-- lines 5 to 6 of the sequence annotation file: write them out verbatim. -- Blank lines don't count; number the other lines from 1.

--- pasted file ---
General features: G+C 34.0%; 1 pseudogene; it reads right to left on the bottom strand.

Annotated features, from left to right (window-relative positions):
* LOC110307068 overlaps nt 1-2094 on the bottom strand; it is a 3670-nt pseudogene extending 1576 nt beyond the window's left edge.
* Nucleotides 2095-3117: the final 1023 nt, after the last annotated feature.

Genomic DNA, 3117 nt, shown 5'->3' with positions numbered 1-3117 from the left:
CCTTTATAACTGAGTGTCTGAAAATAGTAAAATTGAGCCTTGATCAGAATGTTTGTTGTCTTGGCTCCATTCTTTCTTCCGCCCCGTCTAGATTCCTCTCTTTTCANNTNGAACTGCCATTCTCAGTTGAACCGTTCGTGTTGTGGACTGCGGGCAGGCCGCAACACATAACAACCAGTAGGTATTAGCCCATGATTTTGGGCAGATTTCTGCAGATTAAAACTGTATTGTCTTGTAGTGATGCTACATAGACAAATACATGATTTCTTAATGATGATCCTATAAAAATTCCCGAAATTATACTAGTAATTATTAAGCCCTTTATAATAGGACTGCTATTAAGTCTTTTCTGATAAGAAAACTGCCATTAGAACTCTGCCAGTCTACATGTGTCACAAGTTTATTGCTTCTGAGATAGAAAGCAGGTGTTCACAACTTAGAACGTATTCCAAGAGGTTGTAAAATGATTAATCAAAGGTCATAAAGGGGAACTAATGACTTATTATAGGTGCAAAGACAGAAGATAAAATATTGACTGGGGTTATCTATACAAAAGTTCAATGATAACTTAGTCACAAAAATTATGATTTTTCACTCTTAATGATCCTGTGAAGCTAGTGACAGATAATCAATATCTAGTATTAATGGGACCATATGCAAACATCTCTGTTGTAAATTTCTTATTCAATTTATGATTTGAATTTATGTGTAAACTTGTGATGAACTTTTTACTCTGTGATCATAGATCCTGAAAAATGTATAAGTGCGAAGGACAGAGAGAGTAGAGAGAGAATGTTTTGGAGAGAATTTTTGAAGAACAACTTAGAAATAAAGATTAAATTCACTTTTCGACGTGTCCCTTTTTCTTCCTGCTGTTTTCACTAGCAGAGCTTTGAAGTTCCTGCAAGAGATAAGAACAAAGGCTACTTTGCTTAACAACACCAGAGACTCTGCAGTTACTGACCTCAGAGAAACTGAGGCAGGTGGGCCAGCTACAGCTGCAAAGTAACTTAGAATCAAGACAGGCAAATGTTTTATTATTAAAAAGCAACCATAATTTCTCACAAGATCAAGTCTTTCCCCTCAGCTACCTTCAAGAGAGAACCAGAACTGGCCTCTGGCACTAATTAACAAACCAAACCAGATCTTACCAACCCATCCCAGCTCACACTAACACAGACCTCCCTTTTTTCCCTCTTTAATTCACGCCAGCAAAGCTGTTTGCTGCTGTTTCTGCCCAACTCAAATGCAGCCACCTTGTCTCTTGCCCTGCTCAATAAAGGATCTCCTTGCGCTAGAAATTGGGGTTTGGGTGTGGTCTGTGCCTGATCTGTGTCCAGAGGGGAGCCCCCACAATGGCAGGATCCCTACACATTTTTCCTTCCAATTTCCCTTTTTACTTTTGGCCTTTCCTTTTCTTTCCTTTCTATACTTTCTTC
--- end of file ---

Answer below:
Genomic DNA, 3117 nt, shown 5'->3' with positions numbered 1-3117 from the left:
CCTTTATAACTGAGTGTCTGAAAATAGTAAAATTGAGCCTTGATCAGAATGTTTGTTGTCTTGGCTCCATTCTTTCTTCCGCCCCGTCTAGATTCCTCTCTTTTCANNTNGAACTGCCATTCTCAGTTGAACCGTTCGTGTTGTGGACTGCGGGCAGGCCGCAACACATAACAACCAGTAGGTATTAGCCCATGATTTTGGGCAGATTTCTGCAGATTAAAACTGTATTGTCTTGTAGTGATGCTACATAGACAAATACATGATTTCTTAATGATGATCCTATAAAAATTCCCGAAATTATACTAGTAATTATTAAGCCCTTTATAATAGGACTGCTATTAAGTCTTTTCTGATAAGAAAACTGCCATTAGAACTCTGCCAGTCTACATGTGTCACAAGTTTATTGCTTCTGAGATAGAAAGCAGGTGTTCACAACTTAGAACGTATTCCAAGAGGTTGTAAAATGATTAATCAAAGGTCATAAAGGGGAACTAATGACTTATTATAGGTGCAAAGACAGAAGATAAAATATTGACTGGGGTTATCTATACAAAAGTTCAATGATAACTTAGTCACAAAAATTATGATTTTTCACTCTTAATGATCCTGTGAAGCTAGTGACAGATAATCAATATCTAGTATTAATGGGACCATATGCAAACATCTCTGTTGTAAATTTCTTATTCAATTTATGATTTGAATTTATGTGTAAACTTGTGATGAACTTTTTACTCTGTGATCATAGATCCTGAAAAATGTATAAGTGCGAAGGACAGAGAGAGTAGAGAGAGAATGTTTTGGAGAGAATTTTTGAAGAACAACTTAGAAATAAAGATTAAATTCACTTTTCGACGTGTCCCTTTTTCTTCCTGCTGTTTTCACTAGCAGAGCTTTGAAGTTCCTGCAAGAGATAAGAACAAAGGCTACTTTGCTTAACAACACCAGAGACTCTGCAGTTACTGACCTCAGAGAAACTGAGGCAGGTGGGCCAGCTACAGCTGCAAAGTAACTTAGAATCAAGACAGGCAAATGTTTTATTATTAAAAAGCAACCATAATTTCTCACAAGATCAAGTCTTTCCCCTCAGCTACCTTCAAGAGAGAACCAGAACTGGCCTCTGGCACTAATTAACAAACCAAACCAGATCTTACCAACCCATCCCAGCTCACACTAACACAGACCTCCCTTTTTTCCCTCTTTAATTCACGCCAGCAAAGCTGTTTGCTGCTGTTTCTGCCCAACTCAAATGCAGCCACCTTGTCTCTTGCCCTGCTCAATAAAGGATCTCCTTGCGCTAGAAATTGGGGTTTGGGTGTGGTCTGTGCCTGATCTGTGTCCAGAGGGGAGCCCCCACAATGGCAGGATCCCTACACATTTTTCCTTCCAATTTCCCTTTTTACTTTTGGCCTTTCCTTTTCTTTCCTTTCTATACTTTCTTC